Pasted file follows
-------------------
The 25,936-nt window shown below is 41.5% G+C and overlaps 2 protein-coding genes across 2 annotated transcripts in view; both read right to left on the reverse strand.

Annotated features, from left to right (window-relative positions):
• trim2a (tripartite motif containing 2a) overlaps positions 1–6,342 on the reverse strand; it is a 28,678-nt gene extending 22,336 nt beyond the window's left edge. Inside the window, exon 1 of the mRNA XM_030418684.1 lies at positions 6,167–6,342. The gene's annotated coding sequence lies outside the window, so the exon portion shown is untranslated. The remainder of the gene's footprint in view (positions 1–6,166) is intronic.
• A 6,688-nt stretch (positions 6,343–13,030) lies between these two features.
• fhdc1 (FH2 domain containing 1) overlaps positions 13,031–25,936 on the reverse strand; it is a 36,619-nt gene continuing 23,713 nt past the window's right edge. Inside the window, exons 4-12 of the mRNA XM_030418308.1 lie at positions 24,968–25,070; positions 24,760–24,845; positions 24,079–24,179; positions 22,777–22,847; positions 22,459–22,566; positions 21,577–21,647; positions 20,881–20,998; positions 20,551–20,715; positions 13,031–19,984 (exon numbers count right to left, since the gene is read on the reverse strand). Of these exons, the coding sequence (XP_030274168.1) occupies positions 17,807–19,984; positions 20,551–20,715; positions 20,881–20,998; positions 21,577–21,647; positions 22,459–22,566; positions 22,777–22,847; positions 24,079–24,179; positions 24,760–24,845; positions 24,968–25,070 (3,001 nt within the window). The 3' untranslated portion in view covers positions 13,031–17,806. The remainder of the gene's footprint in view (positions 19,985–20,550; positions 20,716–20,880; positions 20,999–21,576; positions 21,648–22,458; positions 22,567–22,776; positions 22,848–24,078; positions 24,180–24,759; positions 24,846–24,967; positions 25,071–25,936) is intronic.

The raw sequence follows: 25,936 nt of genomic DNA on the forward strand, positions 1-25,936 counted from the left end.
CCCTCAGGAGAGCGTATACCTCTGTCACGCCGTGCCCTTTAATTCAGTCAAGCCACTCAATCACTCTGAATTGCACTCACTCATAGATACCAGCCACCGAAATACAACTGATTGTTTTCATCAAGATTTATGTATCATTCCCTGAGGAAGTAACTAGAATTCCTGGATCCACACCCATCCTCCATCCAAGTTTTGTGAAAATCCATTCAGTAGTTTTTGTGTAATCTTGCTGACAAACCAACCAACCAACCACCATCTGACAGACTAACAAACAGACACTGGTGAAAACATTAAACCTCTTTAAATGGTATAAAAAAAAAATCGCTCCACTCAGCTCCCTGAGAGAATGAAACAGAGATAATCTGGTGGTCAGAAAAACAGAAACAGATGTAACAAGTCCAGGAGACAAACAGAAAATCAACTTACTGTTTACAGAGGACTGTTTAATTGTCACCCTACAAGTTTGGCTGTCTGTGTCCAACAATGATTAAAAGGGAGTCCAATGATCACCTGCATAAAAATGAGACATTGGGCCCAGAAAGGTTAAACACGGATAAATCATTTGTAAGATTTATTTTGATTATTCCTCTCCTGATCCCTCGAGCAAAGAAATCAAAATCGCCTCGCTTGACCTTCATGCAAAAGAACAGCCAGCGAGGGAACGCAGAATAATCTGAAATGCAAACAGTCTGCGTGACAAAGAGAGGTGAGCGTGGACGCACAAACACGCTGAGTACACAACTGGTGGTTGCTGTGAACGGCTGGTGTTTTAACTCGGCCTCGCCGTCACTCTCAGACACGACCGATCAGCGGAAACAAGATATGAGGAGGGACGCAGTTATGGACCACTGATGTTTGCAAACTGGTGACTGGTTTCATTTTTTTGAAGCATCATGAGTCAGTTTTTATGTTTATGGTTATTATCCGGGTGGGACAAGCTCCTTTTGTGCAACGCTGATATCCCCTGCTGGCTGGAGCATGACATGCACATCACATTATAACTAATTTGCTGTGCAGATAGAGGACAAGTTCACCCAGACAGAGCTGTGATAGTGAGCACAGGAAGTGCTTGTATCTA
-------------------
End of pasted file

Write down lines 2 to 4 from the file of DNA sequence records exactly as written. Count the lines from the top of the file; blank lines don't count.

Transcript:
Annotated features, from left to right (window-relative positions):
• trim2a (tripartite motif containing 2a) overlaps positions 1–6,342 on the reverse strand; it is a 28,678-nt gene extending 22,336 nt beyond the window's left edge. Inside the window, exon 1 of the mRNA XM_030418684.1 lies at positions 6,167–6,342. The gene's annotated coding sequence lies outside the window, so the exon portion shown is untranslated. The remainder of the gene's footprint in view (positions 1–6,166) is intronic.
• A 6,688-nt stretch (positions 6,343–13,030) lies between these two features.